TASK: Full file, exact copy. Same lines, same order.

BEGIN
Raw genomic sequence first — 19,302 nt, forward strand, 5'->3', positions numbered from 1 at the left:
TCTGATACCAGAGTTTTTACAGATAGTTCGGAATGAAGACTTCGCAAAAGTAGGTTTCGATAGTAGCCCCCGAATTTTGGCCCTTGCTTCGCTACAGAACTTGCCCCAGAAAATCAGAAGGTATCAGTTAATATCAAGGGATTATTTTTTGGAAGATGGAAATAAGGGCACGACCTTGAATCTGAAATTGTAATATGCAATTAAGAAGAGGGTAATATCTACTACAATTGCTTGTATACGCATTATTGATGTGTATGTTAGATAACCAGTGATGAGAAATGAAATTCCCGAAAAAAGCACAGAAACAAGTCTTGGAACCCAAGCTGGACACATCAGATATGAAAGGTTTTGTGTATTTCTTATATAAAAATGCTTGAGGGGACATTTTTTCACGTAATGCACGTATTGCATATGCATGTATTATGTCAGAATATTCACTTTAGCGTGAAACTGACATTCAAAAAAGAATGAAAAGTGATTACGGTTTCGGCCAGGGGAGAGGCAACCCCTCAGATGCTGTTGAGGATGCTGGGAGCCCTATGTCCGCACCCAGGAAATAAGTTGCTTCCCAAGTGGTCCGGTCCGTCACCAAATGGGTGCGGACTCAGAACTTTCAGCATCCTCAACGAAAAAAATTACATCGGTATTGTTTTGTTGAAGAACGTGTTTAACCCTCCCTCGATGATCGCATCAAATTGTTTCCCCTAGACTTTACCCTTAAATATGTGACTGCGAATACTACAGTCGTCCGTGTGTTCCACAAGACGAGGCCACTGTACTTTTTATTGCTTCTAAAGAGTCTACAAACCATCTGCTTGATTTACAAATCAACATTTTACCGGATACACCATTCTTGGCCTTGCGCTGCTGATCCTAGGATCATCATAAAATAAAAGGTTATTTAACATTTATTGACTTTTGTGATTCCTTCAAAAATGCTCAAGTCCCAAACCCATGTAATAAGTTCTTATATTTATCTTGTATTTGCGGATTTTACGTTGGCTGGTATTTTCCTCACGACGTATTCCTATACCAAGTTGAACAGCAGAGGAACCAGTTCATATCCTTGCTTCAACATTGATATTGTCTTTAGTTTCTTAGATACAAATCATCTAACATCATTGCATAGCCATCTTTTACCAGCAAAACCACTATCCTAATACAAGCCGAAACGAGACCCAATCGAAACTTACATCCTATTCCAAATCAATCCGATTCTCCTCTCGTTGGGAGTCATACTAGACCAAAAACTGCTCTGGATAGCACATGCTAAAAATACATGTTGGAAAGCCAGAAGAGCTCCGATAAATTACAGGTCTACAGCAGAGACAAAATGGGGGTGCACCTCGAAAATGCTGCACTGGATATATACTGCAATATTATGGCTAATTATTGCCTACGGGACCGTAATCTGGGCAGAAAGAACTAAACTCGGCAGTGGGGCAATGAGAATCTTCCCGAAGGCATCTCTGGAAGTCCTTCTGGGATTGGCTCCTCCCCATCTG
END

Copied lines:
Raw genomic sequence first — 19,302 nt, forward strand, 5'->3', positions numbered from 1 at the left:
TCTGATACCAGAGTTTTTACAGATAGTTCGGAATGAAGACTTCGCAAAAGTAGGTTTCGATAGTAGCCCCCGAATTTTGGCCCTTGCTTCGCTACAGAACTTGCCCCAGAAAATCAGAAGGTATCAGTTAATATCAAGGGATTATTTTTTGGAAGATGGAAATAAGGGCACGACCTTGAATCTGAAATTGTAATATGCAATTAAGAAGAGGGTAATATCTACTACAATTGCTTGTATACGCATTATTGATGTGTATGTTAGATAACCAGTGATGAGAAATGAAATTCCCGAAAAAAGCACAGAAACAAGTCTTGGAACCCAAGCTGGACACATCAGATATGAAAGGTTTTGTGTATTTCTTATATAAAAATGCTTGAGGGGACATTTTTTCACGTAATGCACGTATTGCATATGCATGTATTATGTCAGAATATTCACTTTAGCGTGAAACTGACATTCAAAAAAGAATGAAAAGTGATTACGGTTTCGGCCAGGGGAGAGGCAACCCCTCAGATGCTGTTGAGGATGCTGGGAGCCCTATGTCCGCACCCAGGAAATAAGTTGCTTCCCAAGTGGTCCGGTCCGTCACCAAATGGGTGCGGACTCAGAACTTTCAGCATCCTCAACGAAAAAAATTACATCGGTATTGTTTTGTTGAAGAACGTGTTTAACCCTCCCTCGATGATCGCATCAAATTGTTTCCCCTAGACTTTACCCTTAAATATGTGACTGCGAATACTACAGTCGTCCGTGTGTTCCACAAGACGAGGCCACTGTACTTTTTATTGCTTCTAAAGAGTCTACAAACCATCTGCTTGATTTACAAATCAACATTTTACCGGATACACCATTCTTGGCCTTGCGCTGCTGATCCTAGGATCATCATAAAATAAAAGGTTATTTAACATTTATTGACTTTTGTGATTCCTTCAAAAATGCTCAAGTCCCAAACCCATGTAATAAGTTCTTATATTTATCTTGTATTTGCGGATTTTACGTTGGCTGGTATTTTCCTCACGACGTATTCCTATACCAAGTTGAACAGCAGAGGAACCAGTTCATATCCTTGCTTCAACATTGATATTGTCTTTAGTTTCTTAGATACAAATCATCTAACATCATTGCATAGCCATCTTTTACCAGCAAAACCACTATCCTAATACAAGCCGAAACGAGACCCAATCGAAACTTACATCCTATTCCAAATCAATCCGATTCTCCTCTCGTTGGGAGTCATACTAGACCAAAAACTGCTCTGGATAGCACATGCTAAAAATACATGTTGGAAAGCCAGAAGAGCTCCGATAAATTACAGGTCTACAGCAGAGACAAAATGGGGGTGCACCTCGAAAATGCTGCACTGGATATATACTGCAATATTATGGCTAATTATTGCCTACGGGACCGTAATCTGGGCAGAAAGAACTAAACTCGGCAGTGGGGCAATGAGAATCTTCCCGAAGGCATCTCTGGAAGTCCTTCTGGGATTGGCTCCTCCCCATCTG